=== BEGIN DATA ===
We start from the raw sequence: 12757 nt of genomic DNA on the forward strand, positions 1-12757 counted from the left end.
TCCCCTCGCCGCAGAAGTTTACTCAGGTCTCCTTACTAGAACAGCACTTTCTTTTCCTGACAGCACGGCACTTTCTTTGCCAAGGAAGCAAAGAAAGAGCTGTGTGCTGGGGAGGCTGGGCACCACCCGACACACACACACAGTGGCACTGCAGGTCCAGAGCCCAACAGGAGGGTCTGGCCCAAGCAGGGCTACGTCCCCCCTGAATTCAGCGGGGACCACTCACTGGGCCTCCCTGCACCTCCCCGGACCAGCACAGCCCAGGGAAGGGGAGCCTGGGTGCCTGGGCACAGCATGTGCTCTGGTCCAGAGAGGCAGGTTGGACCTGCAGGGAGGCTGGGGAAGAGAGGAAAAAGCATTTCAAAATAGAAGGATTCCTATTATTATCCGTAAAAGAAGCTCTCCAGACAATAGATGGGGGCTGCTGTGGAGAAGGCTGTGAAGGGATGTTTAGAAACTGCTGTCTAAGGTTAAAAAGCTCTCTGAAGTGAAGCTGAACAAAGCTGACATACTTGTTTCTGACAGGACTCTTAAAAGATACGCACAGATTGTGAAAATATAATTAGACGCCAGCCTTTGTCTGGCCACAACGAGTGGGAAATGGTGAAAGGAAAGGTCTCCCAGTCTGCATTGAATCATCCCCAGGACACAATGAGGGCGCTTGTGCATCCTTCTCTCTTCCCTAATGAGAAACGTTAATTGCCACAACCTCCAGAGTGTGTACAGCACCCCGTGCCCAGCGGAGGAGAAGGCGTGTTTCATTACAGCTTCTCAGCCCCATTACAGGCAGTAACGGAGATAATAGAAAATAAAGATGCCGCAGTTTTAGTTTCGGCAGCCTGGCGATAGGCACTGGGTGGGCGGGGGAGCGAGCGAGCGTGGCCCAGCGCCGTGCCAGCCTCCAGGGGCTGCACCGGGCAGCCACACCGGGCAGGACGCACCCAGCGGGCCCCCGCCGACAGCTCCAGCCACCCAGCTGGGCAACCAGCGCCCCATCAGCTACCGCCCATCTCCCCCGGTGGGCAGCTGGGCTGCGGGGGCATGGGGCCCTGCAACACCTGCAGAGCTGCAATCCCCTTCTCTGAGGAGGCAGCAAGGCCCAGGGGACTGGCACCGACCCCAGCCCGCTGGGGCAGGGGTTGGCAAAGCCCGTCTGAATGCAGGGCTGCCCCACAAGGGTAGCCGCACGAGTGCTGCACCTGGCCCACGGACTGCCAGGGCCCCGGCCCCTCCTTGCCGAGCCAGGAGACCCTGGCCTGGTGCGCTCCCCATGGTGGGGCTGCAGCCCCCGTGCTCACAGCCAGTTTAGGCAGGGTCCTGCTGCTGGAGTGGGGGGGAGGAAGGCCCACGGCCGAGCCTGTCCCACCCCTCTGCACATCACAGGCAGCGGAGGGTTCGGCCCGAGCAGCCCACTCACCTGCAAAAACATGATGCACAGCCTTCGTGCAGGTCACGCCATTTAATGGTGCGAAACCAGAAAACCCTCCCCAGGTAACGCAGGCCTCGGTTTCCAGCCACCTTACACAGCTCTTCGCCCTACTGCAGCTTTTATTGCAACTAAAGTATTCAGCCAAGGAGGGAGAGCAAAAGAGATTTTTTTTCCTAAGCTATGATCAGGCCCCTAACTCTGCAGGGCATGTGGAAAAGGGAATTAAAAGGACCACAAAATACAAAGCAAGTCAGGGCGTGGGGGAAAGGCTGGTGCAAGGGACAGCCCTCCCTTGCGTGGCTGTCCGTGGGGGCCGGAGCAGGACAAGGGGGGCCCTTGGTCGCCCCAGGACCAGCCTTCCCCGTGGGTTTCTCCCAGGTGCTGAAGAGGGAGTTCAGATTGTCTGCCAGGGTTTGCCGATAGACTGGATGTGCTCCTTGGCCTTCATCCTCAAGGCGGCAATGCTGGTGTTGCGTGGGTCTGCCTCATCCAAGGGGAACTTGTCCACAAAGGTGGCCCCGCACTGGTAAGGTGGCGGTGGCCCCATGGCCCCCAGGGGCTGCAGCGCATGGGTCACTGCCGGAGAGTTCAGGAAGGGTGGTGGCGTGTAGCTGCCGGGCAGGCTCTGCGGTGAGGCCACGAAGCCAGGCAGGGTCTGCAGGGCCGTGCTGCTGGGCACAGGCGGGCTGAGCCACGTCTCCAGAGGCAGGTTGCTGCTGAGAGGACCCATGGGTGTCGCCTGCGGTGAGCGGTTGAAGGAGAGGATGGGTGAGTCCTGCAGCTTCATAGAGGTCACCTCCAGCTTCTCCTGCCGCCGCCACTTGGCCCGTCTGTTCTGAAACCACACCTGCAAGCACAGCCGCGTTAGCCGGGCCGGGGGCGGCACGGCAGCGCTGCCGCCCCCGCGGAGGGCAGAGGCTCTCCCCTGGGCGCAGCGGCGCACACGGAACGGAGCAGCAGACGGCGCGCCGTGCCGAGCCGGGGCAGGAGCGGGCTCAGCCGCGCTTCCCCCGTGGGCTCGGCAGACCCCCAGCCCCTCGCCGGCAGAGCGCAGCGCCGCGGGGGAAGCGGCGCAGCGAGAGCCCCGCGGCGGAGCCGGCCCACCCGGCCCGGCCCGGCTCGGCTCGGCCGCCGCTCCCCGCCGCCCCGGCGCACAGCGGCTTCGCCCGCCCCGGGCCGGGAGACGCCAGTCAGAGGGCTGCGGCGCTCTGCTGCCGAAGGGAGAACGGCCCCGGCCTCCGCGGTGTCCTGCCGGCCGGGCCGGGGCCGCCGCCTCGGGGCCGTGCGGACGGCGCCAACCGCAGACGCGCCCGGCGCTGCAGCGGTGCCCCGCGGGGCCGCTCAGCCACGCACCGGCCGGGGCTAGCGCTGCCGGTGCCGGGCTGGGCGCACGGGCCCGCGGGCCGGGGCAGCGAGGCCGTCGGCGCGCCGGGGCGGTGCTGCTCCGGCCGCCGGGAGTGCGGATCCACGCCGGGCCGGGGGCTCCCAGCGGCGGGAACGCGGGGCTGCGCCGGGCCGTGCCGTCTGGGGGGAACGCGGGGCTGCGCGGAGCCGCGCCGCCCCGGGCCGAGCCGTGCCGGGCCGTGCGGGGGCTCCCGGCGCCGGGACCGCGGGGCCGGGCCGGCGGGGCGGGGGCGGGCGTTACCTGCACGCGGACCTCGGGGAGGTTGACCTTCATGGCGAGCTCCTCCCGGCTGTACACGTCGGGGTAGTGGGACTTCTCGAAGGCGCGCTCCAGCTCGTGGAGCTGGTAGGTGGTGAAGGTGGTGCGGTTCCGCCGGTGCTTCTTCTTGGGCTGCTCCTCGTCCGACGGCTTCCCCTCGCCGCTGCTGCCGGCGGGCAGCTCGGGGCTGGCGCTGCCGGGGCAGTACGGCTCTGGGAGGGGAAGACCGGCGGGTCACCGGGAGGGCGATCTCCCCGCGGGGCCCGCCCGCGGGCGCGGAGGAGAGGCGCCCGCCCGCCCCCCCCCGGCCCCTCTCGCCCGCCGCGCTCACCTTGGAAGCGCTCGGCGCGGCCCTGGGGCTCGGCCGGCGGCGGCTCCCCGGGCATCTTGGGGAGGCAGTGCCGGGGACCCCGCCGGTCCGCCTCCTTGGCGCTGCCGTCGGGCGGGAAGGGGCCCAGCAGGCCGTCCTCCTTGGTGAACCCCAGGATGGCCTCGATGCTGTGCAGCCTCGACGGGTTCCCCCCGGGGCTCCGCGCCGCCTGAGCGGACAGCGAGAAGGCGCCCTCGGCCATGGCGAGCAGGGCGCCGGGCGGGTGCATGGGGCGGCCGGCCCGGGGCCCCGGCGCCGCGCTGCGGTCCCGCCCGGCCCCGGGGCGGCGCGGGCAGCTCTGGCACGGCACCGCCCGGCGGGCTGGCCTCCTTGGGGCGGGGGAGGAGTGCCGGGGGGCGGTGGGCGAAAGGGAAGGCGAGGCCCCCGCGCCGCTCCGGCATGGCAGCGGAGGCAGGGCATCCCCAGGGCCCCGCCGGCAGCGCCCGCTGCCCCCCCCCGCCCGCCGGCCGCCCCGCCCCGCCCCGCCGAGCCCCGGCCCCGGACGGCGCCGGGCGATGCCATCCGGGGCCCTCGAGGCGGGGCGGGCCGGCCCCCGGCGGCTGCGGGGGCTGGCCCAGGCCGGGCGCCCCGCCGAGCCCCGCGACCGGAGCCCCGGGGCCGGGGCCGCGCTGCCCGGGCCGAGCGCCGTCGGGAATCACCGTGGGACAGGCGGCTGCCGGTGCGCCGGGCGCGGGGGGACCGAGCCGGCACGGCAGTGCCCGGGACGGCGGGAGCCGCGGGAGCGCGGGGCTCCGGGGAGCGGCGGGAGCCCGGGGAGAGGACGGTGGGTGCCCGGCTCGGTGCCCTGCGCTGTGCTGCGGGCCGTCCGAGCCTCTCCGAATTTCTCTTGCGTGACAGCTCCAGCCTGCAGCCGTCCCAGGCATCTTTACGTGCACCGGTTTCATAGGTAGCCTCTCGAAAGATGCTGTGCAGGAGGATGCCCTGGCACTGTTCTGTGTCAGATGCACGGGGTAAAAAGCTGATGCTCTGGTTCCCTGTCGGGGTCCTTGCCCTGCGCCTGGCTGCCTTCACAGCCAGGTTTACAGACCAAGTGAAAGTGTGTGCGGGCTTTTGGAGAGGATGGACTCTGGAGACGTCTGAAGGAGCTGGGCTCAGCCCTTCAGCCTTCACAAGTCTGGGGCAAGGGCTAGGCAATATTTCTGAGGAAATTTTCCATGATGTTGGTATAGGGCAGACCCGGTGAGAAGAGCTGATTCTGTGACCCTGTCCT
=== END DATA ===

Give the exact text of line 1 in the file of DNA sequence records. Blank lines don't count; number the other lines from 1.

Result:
We start from the raw sequence: 12757 nt of genomic DNA on the forward strand, positions 1-12757 counted from the left end.